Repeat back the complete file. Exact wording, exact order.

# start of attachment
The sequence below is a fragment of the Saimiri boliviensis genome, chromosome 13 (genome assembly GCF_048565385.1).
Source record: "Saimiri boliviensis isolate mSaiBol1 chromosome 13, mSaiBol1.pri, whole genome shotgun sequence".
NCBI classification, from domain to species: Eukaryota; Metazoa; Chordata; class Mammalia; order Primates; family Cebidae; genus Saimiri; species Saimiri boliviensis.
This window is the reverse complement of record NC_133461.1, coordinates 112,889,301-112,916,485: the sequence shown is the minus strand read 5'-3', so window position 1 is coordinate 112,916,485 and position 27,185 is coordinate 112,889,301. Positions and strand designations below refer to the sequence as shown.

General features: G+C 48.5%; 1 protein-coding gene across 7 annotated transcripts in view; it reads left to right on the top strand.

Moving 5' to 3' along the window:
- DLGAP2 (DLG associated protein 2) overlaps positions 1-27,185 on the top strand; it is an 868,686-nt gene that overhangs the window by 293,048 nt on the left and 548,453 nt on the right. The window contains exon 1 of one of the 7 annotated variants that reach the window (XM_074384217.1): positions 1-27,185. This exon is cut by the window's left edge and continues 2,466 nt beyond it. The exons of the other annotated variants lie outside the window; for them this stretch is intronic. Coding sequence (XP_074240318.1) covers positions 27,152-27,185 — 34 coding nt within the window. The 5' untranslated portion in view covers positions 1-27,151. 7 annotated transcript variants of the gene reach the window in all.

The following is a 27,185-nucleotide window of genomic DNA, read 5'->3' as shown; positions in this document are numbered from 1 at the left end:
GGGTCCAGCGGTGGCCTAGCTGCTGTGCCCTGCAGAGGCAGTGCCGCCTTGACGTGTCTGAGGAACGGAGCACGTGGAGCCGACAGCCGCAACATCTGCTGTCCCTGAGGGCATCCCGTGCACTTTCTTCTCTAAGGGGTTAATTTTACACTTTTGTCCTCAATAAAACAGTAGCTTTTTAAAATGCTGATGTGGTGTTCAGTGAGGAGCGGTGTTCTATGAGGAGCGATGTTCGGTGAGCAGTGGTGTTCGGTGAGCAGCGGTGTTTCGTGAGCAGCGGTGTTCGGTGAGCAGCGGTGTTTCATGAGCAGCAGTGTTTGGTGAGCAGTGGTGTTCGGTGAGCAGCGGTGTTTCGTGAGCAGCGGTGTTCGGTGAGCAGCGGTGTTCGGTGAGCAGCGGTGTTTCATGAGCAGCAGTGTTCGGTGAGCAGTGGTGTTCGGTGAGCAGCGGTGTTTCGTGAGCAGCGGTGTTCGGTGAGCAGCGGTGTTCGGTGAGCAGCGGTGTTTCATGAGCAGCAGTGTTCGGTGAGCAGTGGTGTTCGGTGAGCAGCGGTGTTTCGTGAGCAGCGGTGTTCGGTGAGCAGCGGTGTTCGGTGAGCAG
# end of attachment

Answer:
The sequence below is a fragment of the Saimiri boliviensis genome, chromosome 13 (genome assembly GCF_048565385.1).
Source record: "Saimiri boliviensis isolate mSaiBol1 chromosome 13, mSaiBol1.pri, whole genome shotgun sequence".
NCBI classification, from domain to species: Eukaryota; Metazoa; Chordata; class Mammalia; order Primates; family Cebidae; genus Saimiri; species Saimiri boliviensis.
This window is the reverse complement of record NC_133461.1, coordinates 112,889,301-112,916,485: the sequence shown is the minus strand read 5'-3', so window position 1 is coordinate 112,916,485 and position 27,185 is coordinate 112,889,301. Positions and strand designations below refer to the sequence as shown.

General features: G+C 48.5%; 1 protein-coding gene across 7 annotated transcripts in view; it reads left to right on the top strand.

Moving 5' to 3' along the window:
- DLGAP2 (DLG associated protein 2) overlaps positions 1-27,185 on the top strand; it is an 868,686-nt gene that overhangs the window by 293,048 nt on the left and 548,453 nt on the right. The window contains exon 1 of one of the 7 annotated variants that reach the window (XM_074384217.1): positions 1-27,185. This exon is cut by the window's left edge and continues 2,466 nt beyond it. The exons of the other annotated variants lie outside the window; for them this stretch is intronic. Coding sequence (XP_074240318.1) covers positions 27,152-27,185 — 34 coding nt within the window. The 5' untranslated portion in view covers positions 1-27,151. 7 annotated transcript variants of the gene reach the window in all.

The following is a 27,185-nucleotide window of genomic DNA, read 5'->3' as shown; positions in this document are numbered from 1 at the left end:
GGGTCCAGCGGTGGCCTAGCTGCTGTGCCCTGCAGAGGCAGTGCCGCCTTGACGTGTCTGAGGAACGGAGCACGTGGAGCCGACAGCCGCAACATCTGCTGTCCCTGAGGGCATCCCGTGCACTTTCTTCTCTAAGGGGTTAATTTTACACTTTTGTCCTCAATAAAACAGTAGCTTTTTAAAATGCTGATGTGGTGTTCAGTGAGGAGCGGTGTTCTATGAGGAGCGATGTTCGGTGAGCAGTGGTGTTCGGTGAGCAGCGGTGTTTCGTGAGCAGCGGTGTTCGGTGAGCAGCGGTGTTTCATGAGCAGCAGTGTTTGGTGAGCAGTGGTGTTCGGTGAGCAGCGGTGTTTCGTGAGCAGCGGTGTTCGGTGAGCAGCGGTGTTCGGTGAGCAGCGGTGTTTCATGAGCAGCAGTGTTCGGTGAGCAGTGGTGTTCGGTGAGCAGCGGTGTTTCGTGAGCAGCGGTGTTCGGTGAGCAGCGGTGTTCGGTGAGCAGCGGTGTTTCATGAGCAGCAGTGTTCGGTGAGCAGTGGTGTTCGGTGAGCAGCGGTGTTTCGTGAGCAGCGGTGTTCGGTGAGCAGCGGTGTTCGGTGAGCAG